ROIG Sergio Alberto
Orthoglymma wangapeka, gen. n. and sp. n. (Coleoptera: Carabidae: Broscini): a Gondwanan relict from the Buller Terrane, Nelson, New Zealand.
LIEBHERR, JIM; MARRIS, JOHN; EMBERSON, ROWAN; SYRETT, PAULINE; ROIG JUÑENT, SERGIO
SYSTEMATIC ENTOMOLOGY (PRINT)
WILEY-BLACKWELL PUBLISHING, INC
Lugar: Londres; Año: 2011 vol. 36 p. 395 - 395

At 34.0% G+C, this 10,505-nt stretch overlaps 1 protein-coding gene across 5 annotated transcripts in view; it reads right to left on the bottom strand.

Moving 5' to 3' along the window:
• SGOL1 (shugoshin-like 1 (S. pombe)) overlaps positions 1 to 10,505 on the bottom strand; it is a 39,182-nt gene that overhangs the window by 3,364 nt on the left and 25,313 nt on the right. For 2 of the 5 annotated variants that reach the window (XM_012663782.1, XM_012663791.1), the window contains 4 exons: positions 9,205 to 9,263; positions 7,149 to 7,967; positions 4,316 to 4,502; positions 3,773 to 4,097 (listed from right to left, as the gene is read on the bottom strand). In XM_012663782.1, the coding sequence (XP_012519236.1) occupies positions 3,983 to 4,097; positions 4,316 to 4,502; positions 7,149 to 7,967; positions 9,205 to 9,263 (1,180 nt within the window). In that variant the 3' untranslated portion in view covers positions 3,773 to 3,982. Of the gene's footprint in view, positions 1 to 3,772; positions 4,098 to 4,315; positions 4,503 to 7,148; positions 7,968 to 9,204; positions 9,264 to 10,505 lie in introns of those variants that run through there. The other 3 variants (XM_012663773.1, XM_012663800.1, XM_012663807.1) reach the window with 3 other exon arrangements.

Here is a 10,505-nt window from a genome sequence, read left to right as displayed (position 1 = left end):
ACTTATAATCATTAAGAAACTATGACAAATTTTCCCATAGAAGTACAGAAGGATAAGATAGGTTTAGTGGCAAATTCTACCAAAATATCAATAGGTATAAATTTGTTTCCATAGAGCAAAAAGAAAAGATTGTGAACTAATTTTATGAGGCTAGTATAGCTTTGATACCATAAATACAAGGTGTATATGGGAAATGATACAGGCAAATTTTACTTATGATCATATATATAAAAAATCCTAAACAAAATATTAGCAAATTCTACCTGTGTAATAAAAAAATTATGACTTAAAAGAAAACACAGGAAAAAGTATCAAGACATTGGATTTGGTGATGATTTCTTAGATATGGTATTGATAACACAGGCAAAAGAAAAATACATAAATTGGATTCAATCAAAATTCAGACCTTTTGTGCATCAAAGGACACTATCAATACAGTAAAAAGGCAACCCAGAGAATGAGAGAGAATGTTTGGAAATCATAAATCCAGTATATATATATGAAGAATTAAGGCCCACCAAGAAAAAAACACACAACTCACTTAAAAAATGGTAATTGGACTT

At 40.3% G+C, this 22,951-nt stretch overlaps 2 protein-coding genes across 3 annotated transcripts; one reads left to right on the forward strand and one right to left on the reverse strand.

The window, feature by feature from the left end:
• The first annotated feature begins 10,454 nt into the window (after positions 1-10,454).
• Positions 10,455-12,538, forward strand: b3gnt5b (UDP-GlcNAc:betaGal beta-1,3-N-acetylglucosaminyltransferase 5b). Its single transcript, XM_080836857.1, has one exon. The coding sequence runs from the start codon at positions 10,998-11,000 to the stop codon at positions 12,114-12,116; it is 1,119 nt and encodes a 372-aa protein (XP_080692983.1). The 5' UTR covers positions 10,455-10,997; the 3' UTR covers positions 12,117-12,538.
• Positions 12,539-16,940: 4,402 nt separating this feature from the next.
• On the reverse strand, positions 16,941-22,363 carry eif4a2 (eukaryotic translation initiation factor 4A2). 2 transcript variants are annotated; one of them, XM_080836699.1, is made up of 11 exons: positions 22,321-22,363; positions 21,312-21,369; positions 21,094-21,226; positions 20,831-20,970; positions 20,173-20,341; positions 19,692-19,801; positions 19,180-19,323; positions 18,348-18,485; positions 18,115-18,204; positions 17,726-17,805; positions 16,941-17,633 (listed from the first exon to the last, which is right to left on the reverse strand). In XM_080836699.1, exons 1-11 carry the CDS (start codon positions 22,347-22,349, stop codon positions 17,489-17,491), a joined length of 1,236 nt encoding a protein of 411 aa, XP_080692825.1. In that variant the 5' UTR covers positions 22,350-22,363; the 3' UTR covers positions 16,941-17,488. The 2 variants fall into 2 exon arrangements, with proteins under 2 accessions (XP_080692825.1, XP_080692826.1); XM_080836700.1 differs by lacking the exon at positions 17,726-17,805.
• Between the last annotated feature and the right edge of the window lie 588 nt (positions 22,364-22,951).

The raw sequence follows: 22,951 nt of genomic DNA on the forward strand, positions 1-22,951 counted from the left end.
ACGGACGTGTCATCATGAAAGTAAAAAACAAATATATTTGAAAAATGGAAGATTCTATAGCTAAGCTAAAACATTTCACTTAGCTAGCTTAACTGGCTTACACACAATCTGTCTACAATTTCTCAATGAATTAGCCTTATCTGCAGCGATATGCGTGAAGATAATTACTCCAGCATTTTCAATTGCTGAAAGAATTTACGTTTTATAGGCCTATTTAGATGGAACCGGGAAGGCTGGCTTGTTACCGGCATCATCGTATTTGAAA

Abstract. Orthoglymma Liebherr, Marris, Emberson, Syrett & Roig-Junent gen.n.(Coleoptera: Carabidae: Broscini) is described to accommodate the single type speciesOrthoglymma wangapeka Liebherr, Marris, Emberson, Syrett & Roig-Junent sp.n.,known from the Wangapeka Track, Kahurangi National Park, north-western SouthIsland, New Zealand. Orthoglymma wangapeka sp.n. is analysed cladistically alongwith a comprehensive array of 42 other broscine generic terminals and four outgrouptaxa, using information obtained from 73 morphological characters, and placedas adelphotaxon to the remainder of subtribe Nothobroscina, a clade distributedin New Zealand, southern South America and Australia. Based on fossil evidencefor Carabidae, the occurrence of Orthoglymma wangapeka sp.n. on the BullerTerrane, a geological feature once situated on the eastern margin of Gondwana,and early cladistic divergence of Orthoglymma from the remaining Nothobroscina,Orthoglymma wangapeka sp.n. is interpreted as a Gondwanan relict. The NewZealand arthropod fauna is reviewed to identify other taxa in existence at thetime of Cretaceous vicariance of New Zealand and Australia. These candidateGondwanan taxa, all of which are specified using fossil data or molecular divergencebasedestimates, are analysed biogeographically. Where phylogenetic hypothesesare available, primordial distributions are optimized using event-based, dispersalvicariance(DIVA) analysis. The hypothesized Gondwanan-aged taxa demonstrateinordinate fidelity to the Gondwanan-aged geological terranes that constitute thewestern portions of New Zealand, especially in the South Island. Persistence of theserelicts through a hypothesized Oligocene drowning event is the most parsimoniousexplanation for the concentration of Gondwanan relicts in the Nelson, Buller andFiordland districts of the South Island. Geographic patterns of Gondwanan-aged taxaare compared with distributions of taxa hypothesized to have colonized New Zealandacross the Tasman Sea from Australia and New Caledonia, subsequent to Cretaceousvicariance. These post-Gondwanan taxa exhibit very different patterns of distributionand diversification in New Zealand, including: (i) abundant endemism in Northland,